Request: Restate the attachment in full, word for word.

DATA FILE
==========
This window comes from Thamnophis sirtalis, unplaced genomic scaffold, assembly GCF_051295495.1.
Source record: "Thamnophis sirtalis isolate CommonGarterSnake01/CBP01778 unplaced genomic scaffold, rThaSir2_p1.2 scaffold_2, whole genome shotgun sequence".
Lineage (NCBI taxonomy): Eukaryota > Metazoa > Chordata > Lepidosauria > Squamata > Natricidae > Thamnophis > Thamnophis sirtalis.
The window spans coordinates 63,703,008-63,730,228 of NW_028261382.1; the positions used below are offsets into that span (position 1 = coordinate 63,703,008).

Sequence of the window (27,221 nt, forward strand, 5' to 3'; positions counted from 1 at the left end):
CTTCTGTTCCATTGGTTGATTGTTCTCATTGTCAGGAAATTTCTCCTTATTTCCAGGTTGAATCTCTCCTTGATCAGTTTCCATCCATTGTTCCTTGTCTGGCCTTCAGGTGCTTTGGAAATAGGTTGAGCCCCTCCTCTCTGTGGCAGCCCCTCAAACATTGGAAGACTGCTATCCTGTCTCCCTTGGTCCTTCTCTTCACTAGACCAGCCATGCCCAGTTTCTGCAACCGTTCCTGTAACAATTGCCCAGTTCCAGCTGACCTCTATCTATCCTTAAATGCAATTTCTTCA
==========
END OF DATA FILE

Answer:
This window comes from Thamnophis sirtalis, unplaced genomic scaffold, assembly GCF_051295495.1.
Source record: "Thamnophis sirtalis isolate CommonGarterSnake01/CBP01778 unplaced genomic scaffold, rThaSir2_p1.2 scaffold_2, whole genome shotgun sequence".
Lineage (NCBI taxonomy): Eukaryota > Metazoa > Chordata > Lepidosauria > Squamata > Natricidae > Thamnophis > Thamnophis sirtalis.
The window spans coordinates 63,703,008-63,730,228 of NW_028261382.1; the positions used below are offsets into that span (position 1 = coordinate 63,703,008).

Sequence of the window (27,221 nt, forward strand, 5' to 3'; positions counted from 1 at the left end):
CTTCTGTTCCATTGGTTGATTGTTCTCATTGTCAGGAAATTTCTCCTTATTTCCAGGTTGAATCTCTCCTTGATCAGTTTCCATCCATTGTTCCTTGTCTGGCCTTCAGGTGCTTTGGAAATAGGTTGAGCCCCTCCTCTCTGTGGCAGCCCCTCAAACATTGGAAGACTGCTATCCTGTCTCCCTTGGTCCTTCTCTTCACTAGACCAGCCATGCCCAGTTTCTGCAACCGTTCCTGTAACAATTGCCCAGTTCCAGCTGACCTCTATCTATCCTTAAATGCAATTTCTTCA